Not to sell the teas, but to return them to London in the same bottoms in which they were shipped.
  7. (baseball) The second half of an inning, the home team's turn at bat.
  8. (BDSM) A submissive in sadomasochistic sexual activity.
  9. (LGBT, slang) A person with a preference for being penetrated during sexual intercourse.
  10. (physics) A bottom quark.
  11. (often figuratively) The lowest part of a container.
    • 2011 December 21, Helen Pidd, “Europeans migrate south as continent drifts deeper into crisis”, in the Guardian[1]:
      In Ireland, where 14.5% of the population are jobless, emigration has climbed steadily since 2008, when Lehman Brothers collapsed and the bottom fell out of the Irish housing market. In the 12 months to April this year, 40,200 Irish passport-holders left, up from 27,700 the previous year, according to the central statistics office. Irish nationals were by far the largest constituent group among emigrants, at almost 53%.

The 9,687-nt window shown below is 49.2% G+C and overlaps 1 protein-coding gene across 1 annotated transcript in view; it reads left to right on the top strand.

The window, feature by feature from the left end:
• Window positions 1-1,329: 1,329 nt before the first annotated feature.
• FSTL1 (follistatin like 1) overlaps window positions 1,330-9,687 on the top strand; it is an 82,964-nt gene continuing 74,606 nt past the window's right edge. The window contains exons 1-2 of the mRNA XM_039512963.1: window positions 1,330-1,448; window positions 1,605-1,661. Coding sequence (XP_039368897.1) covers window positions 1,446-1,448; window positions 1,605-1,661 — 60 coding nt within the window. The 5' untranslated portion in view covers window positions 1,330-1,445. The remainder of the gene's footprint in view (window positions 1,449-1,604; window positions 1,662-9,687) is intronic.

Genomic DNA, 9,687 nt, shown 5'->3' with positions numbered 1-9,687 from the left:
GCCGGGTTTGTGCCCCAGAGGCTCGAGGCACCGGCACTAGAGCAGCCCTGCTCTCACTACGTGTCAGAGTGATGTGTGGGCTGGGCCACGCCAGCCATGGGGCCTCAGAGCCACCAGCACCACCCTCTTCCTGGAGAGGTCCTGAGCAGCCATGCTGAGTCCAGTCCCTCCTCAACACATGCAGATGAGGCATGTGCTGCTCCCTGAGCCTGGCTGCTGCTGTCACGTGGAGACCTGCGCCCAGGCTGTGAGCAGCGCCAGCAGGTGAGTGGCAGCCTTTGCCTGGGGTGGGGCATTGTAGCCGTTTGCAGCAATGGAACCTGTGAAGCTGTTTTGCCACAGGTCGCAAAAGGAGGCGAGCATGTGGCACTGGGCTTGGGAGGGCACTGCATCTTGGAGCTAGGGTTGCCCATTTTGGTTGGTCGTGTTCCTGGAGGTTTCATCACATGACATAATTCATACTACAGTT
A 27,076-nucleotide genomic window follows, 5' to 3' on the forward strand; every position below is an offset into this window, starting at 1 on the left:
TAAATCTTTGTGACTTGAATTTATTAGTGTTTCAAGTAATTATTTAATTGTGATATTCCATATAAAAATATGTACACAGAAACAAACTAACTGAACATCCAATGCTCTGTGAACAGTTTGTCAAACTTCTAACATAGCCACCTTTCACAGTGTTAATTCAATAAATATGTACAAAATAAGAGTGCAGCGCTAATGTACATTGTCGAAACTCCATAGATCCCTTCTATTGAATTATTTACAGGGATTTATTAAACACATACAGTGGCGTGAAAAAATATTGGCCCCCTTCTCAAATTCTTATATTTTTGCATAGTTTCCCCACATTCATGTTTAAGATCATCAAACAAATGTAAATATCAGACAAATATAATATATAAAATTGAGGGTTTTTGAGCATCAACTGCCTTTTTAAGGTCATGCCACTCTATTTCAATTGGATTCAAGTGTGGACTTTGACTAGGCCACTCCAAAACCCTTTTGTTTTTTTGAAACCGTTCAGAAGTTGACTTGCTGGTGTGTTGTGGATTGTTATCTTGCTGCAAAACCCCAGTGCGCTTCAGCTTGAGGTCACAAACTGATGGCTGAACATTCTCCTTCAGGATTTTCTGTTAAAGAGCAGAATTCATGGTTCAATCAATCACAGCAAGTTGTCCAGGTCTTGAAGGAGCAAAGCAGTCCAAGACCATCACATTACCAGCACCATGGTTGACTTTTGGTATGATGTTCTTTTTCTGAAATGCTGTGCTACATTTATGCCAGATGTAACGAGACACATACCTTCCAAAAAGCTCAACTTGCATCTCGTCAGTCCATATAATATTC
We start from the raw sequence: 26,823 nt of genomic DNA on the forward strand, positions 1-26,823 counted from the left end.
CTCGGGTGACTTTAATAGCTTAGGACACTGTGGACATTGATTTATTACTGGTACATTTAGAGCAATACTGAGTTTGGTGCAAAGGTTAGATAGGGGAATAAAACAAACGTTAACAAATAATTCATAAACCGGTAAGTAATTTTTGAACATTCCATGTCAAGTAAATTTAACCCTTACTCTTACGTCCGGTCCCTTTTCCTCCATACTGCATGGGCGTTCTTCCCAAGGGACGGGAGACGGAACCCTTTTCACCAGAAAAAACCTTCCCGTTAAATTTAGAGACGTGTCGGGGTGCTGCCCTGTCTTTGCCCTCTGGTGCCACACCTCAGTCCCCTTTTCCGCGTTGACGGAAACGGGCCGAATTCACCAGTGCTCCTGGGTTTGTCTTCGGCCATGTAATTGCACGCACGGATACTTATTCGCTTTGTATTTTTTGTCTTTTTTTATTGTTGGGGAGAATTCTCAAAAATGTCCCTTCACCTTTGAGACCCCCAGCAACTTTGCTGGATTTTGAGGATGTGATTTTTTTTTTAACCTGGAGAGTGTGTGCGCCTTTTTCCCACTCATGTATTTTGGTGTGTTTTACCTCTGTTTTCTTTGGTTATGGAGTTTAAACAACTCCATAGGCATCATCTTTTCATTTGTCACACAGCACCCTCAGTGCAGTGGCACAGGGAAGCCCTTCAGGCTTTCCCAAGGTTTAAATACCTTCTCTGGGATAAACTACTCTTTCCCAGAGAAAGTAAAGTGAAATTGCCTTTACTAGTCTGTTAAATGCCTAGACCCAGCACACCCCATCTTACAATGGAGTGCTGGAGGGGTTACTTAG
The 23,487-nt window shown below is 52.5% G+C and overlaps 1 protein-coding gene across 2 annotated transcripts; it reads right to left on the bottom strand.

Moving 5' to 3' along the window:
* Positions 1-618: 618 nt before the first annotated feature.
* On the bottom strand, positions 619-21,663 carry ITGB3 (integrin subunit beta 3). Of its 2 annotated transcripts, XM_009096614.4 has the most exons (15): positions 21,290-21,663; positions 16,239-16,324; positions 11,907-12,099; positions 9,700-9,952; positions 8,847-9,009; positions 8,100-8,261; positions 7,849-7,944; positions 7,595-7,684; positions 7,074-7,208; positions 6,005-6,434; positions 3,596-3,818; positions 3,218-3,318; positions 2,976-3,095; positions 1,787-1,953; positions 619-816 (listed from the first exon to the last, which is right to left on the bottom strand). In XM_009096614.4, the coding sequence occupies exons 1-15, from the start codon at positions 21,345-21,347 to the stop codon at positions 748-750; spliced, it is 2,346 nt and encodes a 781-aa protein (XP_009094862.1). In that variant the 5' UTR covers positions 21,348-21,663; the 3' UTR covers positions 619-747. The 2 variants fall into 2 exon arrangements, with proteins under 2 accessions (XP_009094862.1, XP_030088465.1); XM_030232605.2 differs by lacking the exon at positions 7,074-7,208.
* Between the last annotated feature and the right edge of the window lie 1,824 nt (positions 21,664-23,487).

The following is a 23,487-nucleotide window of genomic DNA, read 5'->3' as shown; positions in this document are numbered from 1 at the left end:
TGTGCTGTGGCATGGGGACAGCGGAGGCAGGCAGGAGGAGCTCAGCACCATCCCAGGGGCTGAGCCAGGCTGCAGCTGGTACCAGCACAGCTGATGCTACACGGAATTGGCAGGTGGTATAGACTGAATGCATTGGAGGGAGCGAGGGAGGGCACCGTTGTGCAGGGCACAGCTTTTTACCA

12. A ball or skein of thread; a cocoon.
    • (Can we date this quote by Mortimer and provide title, author's full name, and other details?)
      Silkworms finish their bottoms in [] fifteen days.
  13. The bed of a body of water, as of a river, lake, or sea.
  14. An abyss.
    (Can we find and add a quotation of Dryden to this entry?)
  15. (obsolete) Power of endurance.
    a horse of a good bottom
  16. (obsolete) Dregs or grounds; lees; sediment.
    (Can we find and add a quotation of Johnson to this entry?)
  17. (usually: bottoms or bottomland) Low-lying land near a river with alluvial soil.

Synonyms[edit]

Antonyms[edit]

Hyponyms[edit]

Hyponyms of bottom (noun)

Derived terms[edit]

Terms derived from bottom (noun)

Related terms[edit]

Terms related to bottom (noun)

Descendants[edit]

  • French: bottom

Translations[edit]

The translations below need to be checked and inserted above into the appropriate translation tables, removing any numbers. Numbers do not necessarily match those in definitions. See instructions at Wiktionary:Entry layout#Translations.

Verb[edit]

bottom (third-person singular simple present bottoms, present participle bottoming, simple past and past participle bottomed)

  1. (transitive) To furnish (something) with a bottom. [from 16th c.]
    to bottom a chair
  2. (obsolete) To wind (like a ball of thread etc.). [17th c.]
    • 1623, William Shakespeare, Two Gentlemen of Verona, First Folio, III.2:
      As you vnwinde her loue from him, / Lest it should rauel and be good to none, / You must prouide to bottome it on me.